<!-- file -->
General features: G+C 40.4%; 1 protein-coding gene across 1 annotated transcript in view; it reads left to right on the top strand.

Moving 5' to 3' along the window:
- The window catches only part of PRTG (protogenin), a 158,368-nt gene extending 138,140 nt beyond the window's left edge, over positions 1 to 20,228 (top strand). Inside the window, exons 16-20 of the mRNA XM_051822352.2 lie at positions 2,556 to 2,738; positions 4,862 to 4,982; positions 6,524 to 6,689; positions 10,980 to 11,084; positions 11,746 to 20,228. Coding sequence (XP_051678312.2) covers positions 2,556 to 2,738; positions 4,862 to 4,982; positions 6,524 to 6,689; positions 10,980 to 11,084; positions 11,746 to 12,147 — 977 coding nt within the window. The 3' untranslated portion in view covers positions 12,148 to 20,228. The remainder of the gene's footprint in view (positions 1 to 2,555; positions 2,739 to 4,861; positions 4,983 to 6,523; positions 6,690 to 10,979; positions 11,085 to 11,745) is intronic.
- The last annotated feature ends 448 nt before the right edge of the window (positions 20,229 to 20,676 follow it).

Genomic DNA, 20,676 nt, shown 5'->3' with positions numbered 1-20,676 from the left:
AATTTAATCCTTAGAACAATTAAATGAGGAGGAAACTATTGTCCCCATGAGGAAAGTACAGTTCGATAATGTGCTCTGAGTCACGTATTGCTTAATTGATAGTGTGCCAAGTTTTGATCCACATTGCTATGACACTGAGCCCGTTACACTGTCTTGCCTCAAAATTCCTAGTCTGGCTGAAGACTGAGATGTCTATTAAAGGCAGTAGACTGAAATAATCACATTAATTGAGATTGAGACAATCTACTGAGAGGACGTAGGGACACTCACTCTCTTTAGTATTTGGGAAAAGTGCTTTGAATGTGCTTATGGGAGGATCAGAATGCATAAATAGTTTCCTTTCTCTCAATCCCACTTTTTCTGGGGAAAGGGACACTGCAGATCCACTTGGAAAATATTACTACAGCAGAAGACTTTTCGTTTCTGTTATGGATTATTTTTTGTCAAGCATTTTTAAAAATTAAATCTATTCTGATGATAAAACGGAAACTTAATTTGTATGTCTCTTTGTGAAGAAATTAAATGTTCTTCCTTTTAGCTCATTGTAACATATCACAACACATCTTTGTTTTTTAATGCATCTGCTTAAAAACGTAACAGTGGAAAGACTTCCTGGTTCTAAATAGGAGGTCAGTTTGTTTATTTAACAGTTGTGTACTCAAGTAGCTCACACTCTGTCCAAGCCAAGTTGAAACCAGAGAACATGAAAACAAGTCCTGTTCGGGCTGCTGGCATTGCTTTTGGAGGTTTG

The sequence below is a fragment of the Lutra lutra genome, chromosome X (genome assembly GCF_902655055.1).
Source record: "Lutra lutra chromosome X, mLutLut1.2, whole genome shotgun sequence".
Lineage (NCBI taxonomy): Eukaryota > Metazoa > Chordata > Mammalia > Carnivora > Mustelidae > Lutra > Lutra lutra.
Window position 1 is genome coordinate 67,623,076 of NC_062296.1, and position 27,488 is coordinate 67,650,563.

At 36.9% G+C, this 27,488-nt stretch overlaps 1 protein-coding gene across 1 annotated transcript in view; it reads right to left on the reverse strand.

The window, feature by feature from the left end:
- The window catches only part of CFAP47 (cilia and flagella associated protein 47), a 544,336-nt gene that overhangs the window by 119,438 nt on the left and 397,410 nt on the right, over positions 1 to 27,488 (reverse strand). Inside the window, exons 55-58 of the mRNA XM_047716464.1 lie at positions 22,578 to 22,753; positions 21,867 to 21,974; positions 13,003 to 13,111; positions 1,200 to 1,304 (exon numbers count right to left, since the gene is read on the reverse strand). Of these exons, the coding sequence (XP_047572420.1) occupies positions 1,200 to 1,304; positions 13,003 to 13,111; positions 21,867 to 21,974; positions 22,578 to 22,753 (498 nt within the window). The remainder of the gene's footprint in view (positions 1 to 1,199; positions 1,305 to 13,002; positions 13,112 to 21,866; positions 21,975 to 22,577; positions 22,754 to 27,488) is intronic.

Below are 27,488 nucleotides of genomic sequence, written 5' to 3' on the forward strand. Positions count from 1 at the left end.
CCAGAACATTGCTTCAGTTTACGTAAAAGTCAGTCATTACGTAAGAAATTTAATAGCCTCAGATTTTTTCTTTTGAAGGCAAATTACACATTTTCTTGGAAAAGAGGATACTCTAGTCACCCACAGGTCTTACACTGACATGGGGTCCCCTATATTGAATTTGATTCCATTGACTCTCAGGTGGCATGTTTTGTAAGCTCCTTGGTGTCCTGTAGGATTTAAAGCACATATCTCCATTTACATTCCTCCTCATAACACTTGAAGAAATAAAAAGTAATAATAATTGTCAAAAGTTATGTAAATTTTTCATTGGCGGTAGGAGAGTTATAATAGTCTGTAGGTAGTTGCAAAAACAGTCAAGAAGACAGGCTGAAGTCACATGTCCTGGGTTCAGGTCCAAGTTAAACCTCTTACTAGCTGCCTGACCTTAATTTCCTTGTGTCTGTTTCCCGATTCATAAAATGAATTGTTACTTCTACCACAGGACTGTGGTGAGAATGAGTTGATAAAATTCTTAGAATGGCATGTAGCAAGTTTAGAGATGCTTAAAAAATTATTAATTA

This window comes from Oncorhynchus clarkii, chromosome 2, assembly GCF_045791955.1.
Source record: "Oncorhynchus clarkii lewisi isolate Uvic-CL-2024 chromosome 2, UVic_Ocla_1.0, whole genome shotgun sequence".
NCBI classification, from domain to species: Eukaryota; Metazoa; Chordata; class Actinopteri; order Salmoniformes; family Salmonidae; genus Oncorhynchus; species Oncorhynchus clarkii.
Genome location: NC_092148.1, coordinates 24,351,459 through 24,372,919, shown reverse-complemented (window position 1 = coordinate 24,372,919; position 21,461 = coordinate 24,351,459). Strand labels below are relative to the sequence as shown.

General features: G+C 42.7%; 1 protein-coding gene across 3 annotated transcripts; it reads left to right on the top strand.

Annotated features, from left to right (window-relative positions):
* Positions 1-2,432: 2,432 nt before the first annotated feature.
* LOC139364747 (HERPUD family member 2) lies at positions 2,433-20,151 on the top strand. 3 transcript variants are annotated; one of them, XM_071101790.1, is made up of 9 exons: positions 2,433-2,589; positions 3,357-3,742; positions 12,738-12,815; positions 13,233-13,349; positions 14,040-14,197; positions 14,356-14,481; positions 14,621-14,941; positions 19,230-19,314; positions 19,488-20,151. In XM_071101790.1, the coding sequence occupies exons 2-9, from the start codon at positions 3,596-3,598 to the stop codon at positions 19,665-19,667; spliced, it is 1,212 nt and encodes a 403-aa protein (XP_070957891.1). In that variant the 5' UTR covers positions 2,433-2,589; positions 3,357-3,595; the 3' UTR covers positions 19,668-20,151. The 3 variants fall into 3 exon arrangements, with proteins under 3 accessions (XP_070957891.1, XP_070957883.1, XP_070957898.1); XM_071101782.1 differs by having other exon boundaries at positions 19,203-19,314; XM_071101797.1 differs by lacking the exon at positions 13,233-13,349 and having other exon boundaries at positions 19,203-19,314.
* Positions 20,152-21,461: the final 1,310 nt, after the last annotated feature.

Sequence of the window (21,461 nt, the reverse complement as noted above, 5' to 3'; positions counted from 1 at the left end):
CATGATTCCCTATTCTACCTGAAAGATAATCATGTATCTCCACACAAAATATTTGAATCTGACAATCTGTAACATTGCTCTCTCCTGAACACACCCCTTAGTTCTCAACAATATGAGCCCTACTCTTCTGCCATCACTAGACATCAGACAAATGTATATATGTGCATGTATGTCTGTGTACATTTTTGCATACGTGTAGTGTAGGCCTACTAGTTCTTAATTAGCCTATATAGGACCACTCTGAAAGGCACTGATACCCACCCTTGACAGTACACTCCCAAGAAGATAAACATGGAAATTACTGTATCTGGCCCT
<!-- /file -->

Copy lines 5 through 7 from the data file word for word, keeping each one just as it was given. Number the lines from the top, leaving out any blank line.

Genomic DNA, 20,676 nt, shown 5'->3' with positions numbered 1-20,676 from the left:
AATTTAATCCTTAGAACAATTAAATGAGGAGGAAACTATTGTCCCCATGAGGAAAGTACAGTTCGATAATGTGCTCTGAGTCACGTATTGCTTAATTGATAGTGTGCCAAGTTTTGATCCACATTGCTATGACACTGAGCCCGTTACACTGTCTTGCCTCAAAATTCCTAGTCTGGCTGAAGACTGAGATGTCTATTAAAGGCAGTAGACTGAAATAATCACATTAATTGAGATTGAGACAATCTACTGAGAGGACGTAGGGACACTCACTCTCTTTAGTATTTGGGAAAAGTGCTTTGAATGTGCTTATGGGAGGATCAGAATGCATAAATAGTTTCCTTTCTCTCAATCCCACTTTTTCTGGGGAAAGGGACACTGCAGATCCACTTGGAAAATATTACTACAGCAGAAGACTTTTCGTTTCTGTTATGGATTATTTTTTGTCAAGCATTTTTAAAAATTAAATCTATTCTGATGATAAAACGGAAACTTAATTTGTATGTCTCTTTGTGAAGAAATTAAATGTTCTTCCTTTTAGCTCATTGTAACATATCACAACACATCTTTGTTTTTTAATGCATCTGCTTAAAAACGTAACAGTGGAAAGACTTCCTGGTTCTAAATAGGAGGTCAGTTTGTTTATTTAACAGTTGTGTACTCAAGTAGCTCACACTCTGTCCAAGCCAAGTTGAAACCAGAGAACATGAAAACAAGTCCTGTTCGGGCTGCTGGCATTGCTTTTGGAGGTTTG

The sequence below is a fragment of the Lutra lutra genome, chromosome X (genome assembly GCF_902655055.1).